Find us on:

Ironic twist in election lawsuit story


Municipal League seminar set at library long before debate over early voting site
Brentwood Home Page
Ironically, the Tennessee Municipal League’s attorneys association is among the groups scheduled to meet at the Brentwood Library during the time the Williamson County Election Commission wanted the space for early voting in February.

Although the lawsuit will be amended this week to take the presidential primary in February out of the equation, the league, which assists the state’s cities, and the Tennessee County Assistance Association probably both will be interested in the outcome of the case.

“If the law is interpreted their way, then it does definitely set a precedent, not just for the Brentwood Library but for public facilities all over Tennessee..."

City Attorney Roger Horner

The lawsuit by the Williamson County Election Commission against City of Brentwood leaders over a state statute about public polling places should set a precedent statewide.

“If the law is interpreted their way, then it does definitely set a precedent, not just for the Brentwood Library but for public facilities all over Tennessee, including libraries, schools, community centers, municipal and county facilities of every type,” Brentwood City Attorney Roger Horner said.

Jeff Moseley, whose firm serves as the county attorney, said there appears to be no case law concerning the statute.

“We're not aware of any guidance to date,” Moseley said.

The county election commission’s amended complaint had not been filed as of Monday, but the board voted to change it to a declaratory judgment request as well as take out the immediacy need for the February dates. Locations in north Frankling and Nolensville, but not in Brentwood, were chosen for the northern end of the county for early voting dates in February.

The city-owned Brentwood Library still will be used for Election Day voting in the presidential primary as well as the August and November elections, with those dates already set aside. However, the library had meeting spaces and events booked for over a year out before getting the election commission’s directive about early voting.

“It's unlikely that it would be heard before sometime in March at the earliest,” said Moseley, whose firm intends to file the amended complaint this week.

Horner, meanwhile, already had plans to attend the Tennessee Municipal League attorneys’ group’s meeting at the city-owned library. That February seminar over one and a half days is traditionally held in Middle Tennessee in such locations as Franklin, Nashville and Murfreesboro. This will be the first time for Brentwood.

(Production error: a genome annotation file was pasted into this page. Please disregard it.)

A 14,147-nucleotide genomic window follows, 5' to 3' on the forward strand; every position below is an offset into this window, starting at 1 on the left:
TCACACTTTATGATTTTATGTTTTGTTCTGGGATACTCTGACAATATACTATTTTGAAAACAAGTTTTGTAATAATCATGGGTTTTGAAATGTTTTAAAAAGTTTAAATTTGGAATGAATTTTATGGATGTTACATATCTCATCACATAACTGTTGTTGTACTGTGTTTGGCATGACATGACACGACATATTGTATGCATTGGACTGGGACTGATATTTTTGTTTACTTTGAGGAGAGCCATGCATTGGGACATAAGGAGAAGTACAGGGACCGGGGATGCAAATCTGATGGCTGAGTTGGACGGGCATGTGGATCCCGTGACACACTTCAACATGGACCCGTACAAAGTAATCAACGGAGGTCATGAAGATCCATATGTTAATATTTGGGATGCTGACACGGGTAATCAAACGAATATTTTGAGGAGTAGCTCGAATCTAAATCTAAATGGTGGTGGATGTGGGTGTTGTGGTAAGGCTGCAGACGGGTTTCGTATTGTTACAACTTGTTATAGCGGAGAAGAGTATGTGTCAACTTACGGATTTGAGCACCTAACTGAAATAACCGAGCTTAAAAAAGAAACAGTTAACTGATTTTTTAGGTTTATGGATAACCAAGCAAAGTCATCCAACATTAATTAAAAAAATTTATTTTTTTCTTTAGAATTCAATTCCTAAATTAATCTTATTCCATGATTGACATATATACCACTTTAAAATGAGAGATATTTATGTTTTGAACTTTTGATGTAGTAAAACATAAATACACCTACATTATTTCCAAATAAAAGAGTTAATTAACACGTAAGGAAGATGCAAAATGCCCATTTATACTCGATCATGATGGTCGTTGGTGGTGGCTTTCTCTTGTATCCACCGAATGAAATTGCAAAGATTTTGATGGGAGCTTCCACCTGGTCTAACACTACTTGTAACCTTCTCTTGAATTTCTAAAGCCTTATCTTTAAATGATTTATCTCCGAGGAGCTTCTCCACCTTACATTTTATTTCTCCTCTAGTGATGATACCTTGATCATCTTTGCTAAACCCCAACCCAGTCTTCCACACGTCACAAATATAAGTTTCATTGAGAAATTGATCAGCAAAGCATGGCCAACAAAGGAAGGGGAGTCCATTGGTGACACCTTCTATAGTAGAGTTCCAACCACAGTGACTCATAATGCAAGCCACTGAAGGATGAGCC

“It is kind of ironic that that was going to be during that time period, and we were able to salvage that meeting,” Horner said.

In fact, when asked by Brentwood Home Page about the event, he said he had suggested the library space more than a year ago.

“It had been in hotels in the past, and we were just looking for a way to save some money, and having cities host it at their facility was a good way to do that,” Horner said.

“I had heard talk about how much it was costing at hotels to use meeting space and have luncheons at hotels, and put forward the idea of ‘What about the Brentwood Library? Do you want to try that and see how it works?’ It just happened to fall during this funny time period. It's been planned for a year now.”

While the agenda for the meeting has long been set, there is a business meeting at some point in the event. “It's quite possible that that could be topic of discussion,” Horner said.

While the city attorney hasn’t contacted the Municipal League about the lawsuit so far, Horner said the City of Brentwood would probably forward it to TML once the amended complaint is filed by the Election Commission.

“I would think it would generate some interest from them,” Horner said.

Moseley said he didn’t know if the Tennessee County Services Association or the University of Tennessee’s County Technical Assistance program would have any interest in the lawsuit. The county attorney said he hadn’t contacted them about it.

The attorneys on both sides said the change in the lawsuit, by taking the February early voting dates out of consideration, keeps the judge from having to make a more-immediate decision.

“It takes the pressure off everybody since we're not on this expedited schedule now. It gives everybody a little more time to breathe,” Horner said. “And instead of seeking a specific court order forcing the city to open the library on specific dates, it would just be asking the court for more general interpretation of the statute.”

Moseley said the amended lawsuit would allow “both sides to fully argue their positions and to structure the arguments so that we're dealing with the legal interpretations of the parties.”

Although the case wouldn’t have involved a jury anyway, the court hearing itself will now focus on both sides arguing their interpretations of the state law – instead of having people testify in the case.

“We're trying to make it specific to the interpretations of the statute so the parties know where they stand going forward,” Moseley said.

Said Horner: “We're glad we at least got to this point where we don't have to worry about being forced to open up the library for early voting in February.”


Read more from: More News
Powered by Bondware
News Publishing Software

The browser you are using is outdated!

You may not be getting all you can out of your browsing experience
and may be open to security risks!

Consider upgrading to the latest version of your browser or choose on below: